In honor of Black history month and as a fuck you to all the white supremacist history textbooks and schools that never mentioned Greenwood, Tulsa, Oklahoma or otherwise known as “Black Wall Street”, I want to highlight the importance of this moment in history. Greenwood is a neighborhood in Tulsa, Oklahoma where following the Civil War, reconstruction efforts to rebuild the neighborhood was significantly successful. During the oil boom of the 1910s, many Blacks moved to Tulsa where Black Wall street was built by black hands through the creation of businesses, entrepreneurial spirits and the relationship of being dependent on each other for survival. At the core of Black Wall Street was an organic community-oriented ideology. Not only was this community-oriented ideology deeply engrained within the black community but it was against the law for blacks to purchase from white businesses. The black community was community oriented in the sense that most people were loyal and dependent on one another for the access to resources. It was a relationship among community members that occurred naturally; their economic survival and empowerment were contingent on this community-oriented ideology. The conditions fostered for the creation of a thriving black economy and black multimillionaires. Scholars explain that the black dollar circulated 36 to 100 times, sometimes taking a year for currency to leave the community. After years of creating Black wealth at exponential rates, Black Wall Street was eventually destroyed in the Tulsa Race Riot. The Tulsa Race Riot was the heinous destruction of a thriving black economic community. Tensions were increasingly rising between this black community and surrounding white neighborhoods and the economic boom that  Greenwood was experiencing was only intensifying white jealousy and anxiety. In a classical stereotypical white racist conjured fable, a white woman accused a black man of rape leading to a series of cascading events that resulted in the mass property and symbolic damage to black institutions and the literal burning of Greenwood. White infliction of terror and violence forcefully pushed back against black economic inertia.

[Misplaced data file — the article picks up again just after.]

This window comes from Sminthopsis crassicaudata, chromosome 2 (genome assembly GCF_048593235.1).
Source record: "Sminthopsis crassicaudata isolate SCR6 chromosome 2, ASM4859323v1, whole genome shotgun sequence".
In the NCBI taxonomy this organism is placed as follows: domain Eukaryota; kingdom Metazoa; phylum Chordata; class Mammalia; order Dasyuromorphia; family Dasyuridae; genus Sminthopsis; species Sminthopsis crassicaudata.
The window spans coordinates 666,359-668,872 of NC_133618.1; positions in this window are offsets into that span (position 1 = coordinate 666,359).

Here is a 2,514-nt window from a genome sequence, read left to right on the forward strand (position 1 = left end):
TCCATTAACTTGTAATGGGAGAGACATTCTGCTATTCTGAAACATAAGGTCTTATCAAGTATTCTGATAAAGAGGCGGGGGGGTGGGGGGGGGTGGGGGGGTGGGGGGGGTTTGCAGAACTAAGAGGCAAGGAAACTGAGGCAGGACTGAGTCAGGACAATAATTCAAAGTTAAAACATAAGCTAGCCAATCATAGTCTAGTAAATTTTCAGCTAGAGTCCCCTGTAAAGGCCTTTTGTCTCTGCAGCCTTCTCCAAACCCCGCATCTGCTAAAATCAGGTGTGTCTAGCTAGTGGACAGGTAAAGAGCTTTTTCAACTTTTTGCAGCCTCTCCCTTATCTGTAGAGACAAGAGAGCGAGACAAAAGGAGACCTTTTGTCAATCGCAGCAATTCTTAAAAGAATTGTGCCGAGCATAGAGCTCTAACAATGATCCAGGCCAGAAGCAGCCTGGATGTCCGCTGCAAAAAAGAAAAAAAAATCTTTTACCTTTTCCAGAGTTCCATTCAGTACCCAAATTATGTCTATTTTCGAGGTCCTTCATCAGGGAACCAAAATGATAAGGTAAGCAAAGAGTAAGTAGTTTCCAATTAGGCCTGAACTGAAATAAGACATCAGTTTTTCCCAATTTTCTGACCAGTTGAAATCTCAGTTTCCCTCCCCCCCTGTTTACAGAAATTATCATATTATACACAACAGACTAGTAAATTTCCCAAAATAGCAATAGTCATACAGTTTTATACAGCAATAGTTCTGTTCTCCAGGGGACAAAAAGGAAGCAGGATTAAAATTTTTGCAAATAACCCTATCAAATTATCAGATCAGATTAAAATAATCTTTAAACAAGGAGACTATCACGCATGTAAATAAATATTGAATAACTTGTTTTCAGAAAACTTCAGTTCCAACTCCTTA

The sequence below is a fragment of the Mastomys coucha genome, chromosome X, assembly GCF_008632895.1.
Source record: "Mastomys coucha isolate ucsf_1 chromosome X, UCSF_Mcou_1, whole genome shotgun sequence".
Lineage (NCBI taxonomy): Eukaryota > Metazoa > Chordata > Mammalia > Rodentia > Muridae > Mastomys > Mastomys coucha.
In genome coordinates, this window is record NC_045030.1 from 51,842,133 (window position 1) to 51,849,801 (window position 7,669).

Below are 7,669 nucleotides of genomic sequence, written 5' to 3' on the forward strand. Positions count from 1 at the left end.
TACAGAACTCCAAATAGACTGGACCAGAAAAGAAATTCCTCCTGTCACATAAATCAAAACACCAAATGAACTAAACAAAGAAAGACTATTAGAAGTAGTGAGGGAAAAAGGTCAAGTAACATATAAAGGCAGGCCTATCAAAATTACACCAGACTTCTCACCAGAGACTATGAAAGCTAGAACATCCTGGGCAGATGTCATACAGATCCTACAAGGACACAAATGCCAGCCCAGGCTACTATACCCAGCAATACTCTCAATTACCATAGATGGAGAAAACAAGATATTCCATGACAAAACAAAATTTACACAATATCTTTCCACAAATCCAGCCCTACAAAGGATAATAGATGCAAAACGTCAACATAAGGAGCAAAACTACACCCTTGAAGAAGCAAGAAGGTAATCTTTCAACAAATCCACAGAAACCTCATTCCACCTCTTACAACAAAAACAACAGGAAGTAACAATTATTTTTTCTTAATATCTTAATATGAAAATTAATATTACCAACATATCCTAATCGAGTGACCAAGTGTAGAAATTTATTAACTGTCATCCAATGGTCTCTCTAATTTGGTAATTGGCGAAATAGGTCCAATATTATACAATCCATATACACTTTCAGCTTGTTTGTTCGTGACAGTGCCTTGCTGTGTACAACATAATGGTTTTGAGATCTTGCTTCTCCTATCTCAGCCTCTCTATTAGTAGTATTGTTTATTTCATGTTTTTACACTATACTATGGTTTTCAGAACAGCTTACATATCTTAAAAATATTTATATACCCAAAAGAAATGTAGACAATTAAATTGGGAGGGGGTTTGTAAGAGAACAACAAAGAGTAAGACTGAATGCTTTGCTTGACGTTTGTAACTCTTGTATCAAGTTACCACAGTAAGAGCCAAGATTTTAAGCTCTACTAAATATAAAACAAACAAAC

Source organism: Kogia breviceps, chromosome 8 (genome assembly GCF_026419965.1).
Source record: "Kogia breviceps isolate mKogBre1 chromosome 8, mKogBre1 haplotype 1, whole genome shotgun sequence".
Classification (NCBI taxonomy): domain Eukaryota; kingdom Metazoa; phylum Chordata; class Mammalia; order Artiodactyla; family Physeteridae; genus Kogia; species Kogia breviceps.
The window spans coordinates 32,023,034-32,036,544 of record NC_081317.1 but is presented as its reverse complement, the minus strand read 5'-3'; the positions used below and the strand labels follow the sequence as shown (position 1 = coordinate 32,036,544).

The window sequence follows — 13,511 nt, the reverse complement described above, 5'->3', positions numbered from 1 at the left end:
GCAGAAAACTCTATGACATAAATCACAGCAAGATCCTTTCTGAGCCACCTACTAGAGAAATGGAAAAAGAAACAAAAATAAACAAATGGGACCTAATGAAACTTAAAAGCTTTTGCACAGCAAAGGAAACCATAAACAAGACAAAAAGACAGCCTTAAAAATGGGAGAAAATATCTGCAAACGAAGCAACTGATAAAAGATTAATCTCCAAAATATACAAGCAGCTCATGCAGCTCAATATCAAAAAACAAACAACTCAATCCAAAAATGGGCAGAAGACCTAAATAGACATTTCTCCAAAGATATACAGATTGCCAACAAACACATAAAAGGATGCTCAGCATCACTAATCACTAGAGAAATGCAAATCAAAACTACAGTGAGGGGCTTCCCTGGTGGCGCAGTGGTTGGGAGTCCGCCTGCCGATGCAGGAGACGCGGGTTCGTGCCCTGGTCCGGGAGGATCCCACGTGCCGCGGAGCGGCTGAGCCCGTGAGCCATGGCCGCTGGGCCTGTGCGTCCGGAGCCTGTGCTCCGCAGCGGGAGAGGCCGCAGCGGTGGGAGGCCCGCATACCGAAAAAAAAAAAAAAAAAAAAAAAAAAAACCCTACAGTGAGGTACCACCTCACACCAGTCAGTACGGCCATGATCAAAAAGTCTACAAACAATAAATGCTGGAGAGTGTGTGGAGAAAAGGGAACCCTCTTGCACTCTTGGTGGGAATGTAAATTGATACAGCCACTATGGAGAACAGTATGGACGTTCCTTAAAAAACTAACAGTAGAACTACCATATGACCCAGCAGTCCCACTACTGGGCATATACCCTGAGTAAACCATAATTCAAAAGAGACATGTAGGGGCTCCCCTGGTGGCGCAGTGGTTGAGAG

We have current institutions held by white hands that need to be transformed; transformed into self-identifying anti-racist institutions that allow for people of color and other marginalized groups to have a seat at the table but we also need those same people to have equal power within those institutions. This is what it means to go beyond diversity; obtaining equal power at that table in order to be able to share that power. Anti-racism organizations are able to provide anti-racism workshops that provide the institutions with a historical framework for why and how we are where we are with anti-oppressive models that foster the conditions for an anti-racist transformation. Institution’s such as Crossroads in Chicago and their regional partners are dedicated to dismantling racism and building racial justice in institutions. Crossroads is an anti-racism organization in Chicago that provides anti-racism training that focuses on analyzing racial power structures within systems and institutions. The objective of this training is to provide institutions a common language in order to have constructive conversations on race, understanding the functionality of racism at the systemic level, to provide a historical lens and context as a framework, and to provide anti-oppressive tools and a path in order to bring forth racial justice in institutions.